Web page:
#!/usr/bin/python3 str='Runoob' print(str) # Output string... print(str[0:-1]) # Output all characters from the first to the second last print(str[0]) # Output string output string first character print(str[2:5]) # Output characters from the third to the fifth print(str[2:]) # Output all characters after the third start print(str * 2) # Output string twice print(str + 'Hello there') # Connection string print('------------------------------') print('hello\nrunoob') # Use backslash (\)+n to escape special characters print(r'hello\nrunoob') # Add an r in front of the string to represent the original string, no escaping

Here r means raw, which is raw string.

The output is:

RunoobHello there

empty line

The function or the method of the class is separated by a blank line, indicating the beginning of a new piece of code. The class and function entries are also separated by a blank line to highlight the beginning of the function entry.

A blank line is different from code indentation. A blank line is not part of the Python syntax. When you write without inserting a blank line, the Python interpreter will not go wrong. But the role of blank lines is to separate two different functions or meanings of code for future maintenance or refactoring.

Remember: Blank lines are also part of the program code.

Wait for user input

Execute the following program and wait for user input after pressing the Enter key:

Instance (Python 3.0+)

#!/usr/bin/python3 input("< Span class="hl-special">\n\nPress the enter key to exit.")

In the above code, "\n\n" will output two new blank lines before the result is output. Once the user presses the enter key, the program will exit.

Show multiple statements on the same line

Python can use multiple statements on the same line, separated by semicolons (;), the following is a simple example:

Instance (Python 3.0+)

#!/usr/bin/python3 import sys; x = 'runoob'; /span>sys.stdout.write(x + '\n ')

Use the script to execute the above code, the output is:


Execute using the interactive command line, the output is:

>>> import sys; x = 'runoob'; sys.stdout. write(x + '\n')

The 7 here is the number of characters.

Multiple statements form a code group

Indenting the same set of statements constitutes a block of code, which we call a code group.

Composite statements like if, while, def, and class. The first line begins with a keyword and ends with a colon ( : ). One or more lines of code after the line form a code group.

We refer to the first and subsequent code groups as a clause.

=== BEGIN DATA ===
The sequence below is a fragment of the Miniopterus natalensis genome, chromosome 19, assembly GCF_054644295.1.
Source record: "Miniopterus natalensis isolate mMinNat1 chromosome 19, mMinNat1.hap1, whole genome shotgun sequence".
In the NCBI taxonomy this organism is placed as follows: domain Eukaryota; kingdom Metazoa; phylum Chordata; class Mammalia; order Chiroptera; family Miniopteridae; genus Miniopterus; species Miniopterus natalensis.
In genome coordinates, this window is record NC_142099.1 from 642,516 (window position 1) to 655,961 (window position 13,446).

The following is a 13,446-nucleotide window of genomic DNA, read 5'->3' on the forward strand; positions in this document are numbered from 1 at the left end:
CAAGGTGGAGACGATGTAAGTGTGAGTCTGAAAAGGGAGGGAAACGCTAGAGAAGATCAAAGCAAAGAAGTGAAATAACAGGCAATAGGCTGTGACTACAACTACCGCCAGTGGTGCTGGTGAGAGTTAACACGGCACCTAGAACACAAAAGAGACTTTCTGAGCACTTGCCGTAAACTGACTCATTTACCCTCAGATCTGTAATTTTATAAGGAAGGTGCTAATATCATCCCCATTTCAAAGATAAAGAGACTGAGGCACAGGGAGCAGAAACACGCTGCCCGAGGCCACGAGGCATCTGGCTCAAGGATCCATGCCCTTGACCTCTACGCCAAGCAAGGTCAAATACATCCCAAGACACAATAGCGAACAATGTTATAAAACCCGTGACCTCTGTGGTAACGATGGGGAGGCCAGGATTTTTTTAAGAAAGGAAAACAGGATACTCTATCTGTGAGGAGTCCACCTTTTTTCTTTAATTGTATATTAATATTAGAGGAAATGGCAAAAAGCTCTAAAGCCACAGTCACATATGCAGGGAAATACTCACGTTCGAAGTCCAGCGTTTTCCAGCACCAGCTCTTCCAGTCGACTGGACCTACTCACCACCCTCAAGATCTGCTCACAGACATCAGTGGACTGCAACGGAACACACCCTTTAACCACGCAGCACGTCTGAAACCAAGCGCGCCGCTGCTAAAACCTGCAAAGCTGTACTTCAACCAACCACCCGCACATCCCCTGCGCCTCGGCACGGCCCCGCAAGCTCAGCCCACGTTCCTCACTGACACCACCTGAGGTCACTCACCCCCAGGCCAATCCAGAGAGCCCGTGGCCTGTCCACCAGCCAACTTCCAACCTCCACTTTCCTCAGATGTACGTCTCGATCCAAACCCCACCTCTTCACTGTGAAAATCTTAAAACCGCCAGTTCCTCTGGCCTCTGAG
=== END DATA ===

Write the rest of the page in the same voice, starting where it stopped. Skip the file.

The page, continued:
Example below:

if expression :
elif expression :
else :

Print output

print The default output is a newline. If you want to implement no line breaks, you need to add end="" at the end of the variable:

Instance (Python 3.0+)

#!/usr/bin/python3 x="a" y="b" # Line feed output print( x ) print( y ) print('---------') # No line feed output print( x, end=" " ) print( y, end=" " ) print()

The above example execution result is:

a b

import and from...import

Use import or from...import in python to import the appropriate module.

Import the entire module (somemodule) in the format: import somemodule

Import a function from a module in the format: from somemodule import somefunction

Import multiple functions from a module in the format: from somemodule import firstfunc, secondfunc, thirdfunc

Import all the functions in a module in the format: from somemodule import *

Import sys module

import sys print('================Python import mode=========================='); print ('The command line argument is:') for i in sys.argv: print (i) print ('\n python Path is',sys.path)

Import the argv of the sys module, path member

from sys import argv,path # Import specific members print('================python from import===================================') print('path:',path) # Since the path member has been imported, there is no need to add it when referring here.sys.path

Command line parameters

Many programs can perform some operations to view some basic information. Python can use the -h parameter to view help information for each parameter:

$ python -h
usage: python [option] ... [-c cmd | -m mod | file | -] [arg] ...
Options and arguments (and corresponding environment variables):
-c cmd : program passed in as string (terminates option list)
-d : debug output from parser (also PYTHONDEBUG=x)
-E : ignore environment variables (such as PYTHONPATH)
-h : print this help message and exit

[ etc. ]